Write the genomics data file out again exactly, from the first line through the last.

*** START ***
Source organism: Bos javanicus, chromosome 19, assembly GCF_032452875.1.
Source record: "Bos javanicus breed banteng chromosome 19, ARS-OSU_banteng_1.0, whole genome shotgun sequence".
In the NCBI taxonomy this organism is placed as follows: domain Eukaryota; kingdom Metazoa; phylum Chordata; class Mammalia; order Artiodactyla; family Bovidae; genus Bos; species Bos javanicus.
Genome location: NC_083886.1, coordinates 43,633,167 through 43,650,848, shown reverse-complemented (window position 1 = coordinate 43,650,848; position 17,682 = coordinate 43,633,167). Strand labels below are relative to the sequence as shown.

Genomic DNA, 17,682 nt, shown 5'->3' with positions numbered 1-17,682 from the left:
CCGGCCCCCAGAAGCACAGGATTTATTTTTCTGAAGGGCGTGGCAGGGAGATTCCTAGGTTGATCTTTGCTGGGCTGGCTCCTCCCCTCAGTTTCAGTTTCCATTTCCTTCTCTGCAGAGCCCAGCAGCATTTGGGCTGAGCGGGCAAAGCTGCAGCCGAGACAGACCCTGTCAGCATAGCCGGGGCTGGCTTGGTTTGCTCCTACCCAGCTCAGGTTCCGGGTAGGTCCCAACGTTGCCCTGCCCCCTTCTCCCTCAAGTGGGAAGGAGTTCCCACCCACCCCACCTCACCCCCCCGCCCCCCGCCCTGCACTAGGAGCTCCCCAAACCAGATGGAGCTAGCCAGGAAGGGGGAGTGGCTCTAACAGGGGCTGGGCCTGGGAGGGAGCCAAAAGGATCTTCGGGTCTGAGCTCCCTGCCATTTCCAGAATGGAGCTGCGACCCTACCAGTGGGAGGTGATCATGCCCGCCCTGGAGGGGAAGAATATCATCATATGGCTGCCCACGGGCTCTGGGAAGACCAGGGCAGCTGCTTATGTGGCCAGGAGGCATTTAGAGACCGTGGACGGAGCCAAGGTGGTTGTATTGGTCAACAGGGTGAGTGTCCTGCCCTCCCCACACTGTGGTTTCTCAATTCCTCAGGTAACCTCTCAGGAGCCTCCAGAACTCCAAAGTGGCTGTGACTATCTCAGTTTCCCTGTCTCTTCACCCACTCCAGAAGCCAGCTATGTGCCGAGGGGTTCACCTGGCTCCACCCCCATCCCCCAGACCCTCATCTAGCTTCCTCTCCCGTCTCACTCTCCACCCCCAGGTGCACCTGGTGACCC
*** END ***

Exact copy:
Source organism: Bos javanicus, chromosome 19, assembly GCF_032452875.1.
Source record: "Bos javanicus breed banteng chromosome 19, ARS-OSU_banteng_1.0, whole genome shotgun sequence".
In the NCBI taxonomy this organism is placed as follows: domain Eukaryota; kingdom Metazoa; phylum Chordata; class Mammalia; order Artiodactyla; family Bovidae; genus Bos; species Bos javanicus.
Genome location: NC_083886.1, coordinates 43,633,167 through 43,650,848, shown reverse-complemented (window position 1 = coordinate 43,650,848; position 17,682 = coordinate 43,633,167). Strand labels below are relative to the sequence as shown.

Genomic DNA, 17,682 nt, shown 5'->3' with positions numbered 1-17,682 from the left:
CCGGCCCCCAGAAGCACAGGATTTATTTTTCTGAAGGGCGTGGCAGGGAGATTCCTAGGTTGATCTTTGCTGGGCTGGCTCCTCCCCTCAGTTTCAGTTTCCATTTCCTTCTCTGCAGAGCCCAGCAGCATTTGGGCTGAGCGGGCAAAGCTGCAGCCGAGACAGACCCTGTCAGCATAGCCGGGGCTGGCTTGGTTTGCTCCTACCCAGCTCAGGTTCCGGGTAGGTCCCAACGTTGCCCTGCCCCCTTCTCCCTCAAGTGGGAAGGAGTTCCCACCCACCCCACCTCACCCCCCCGCCCCCCGCCCTGCACTAGGAGCTCCCCAAACCAGATGGAGCTAGCCAGGAAGGGGGAGTGGCTCTAACAGGGGCTGGGCCTGGGAGGGAGCCAAAAGGATCTTCGGGTCTGAGCTCCCTGCCATTTCCAGAATGGAGCTGCGACCCTACCAGTGGGAGGTGATCATGCCCGCCCTGGAGGGGAAGAATATCATCATATGGCTGCCCACGGGCTCTGGGAAGACCAGGGCAGCTGCTTATGTGGCCAGGAGGCATTTAGAGACCGTGGACGGAGCCAAGGTGGTTGTATTGGTCAACAGGGTGAGTGTCCTGCCCTCCCCACACTGTGGTTTCTCAATTCCTCAGGTAACCTCTCAGGAGCCTCCAGAACTCCAAAGTGGCTGTGACTATCTCAGTTTCCCTGTCTCTTCACCCACTCCAGAAGCCAGCTATGTGCCGAGGGGTTCACCTGGCTCCACCCCCATCCCCCAGACCCTCATCTAGCTTCCTCTCCCGTCTCACTCTCCACCCCCAGGTGCACCTGGTGACCC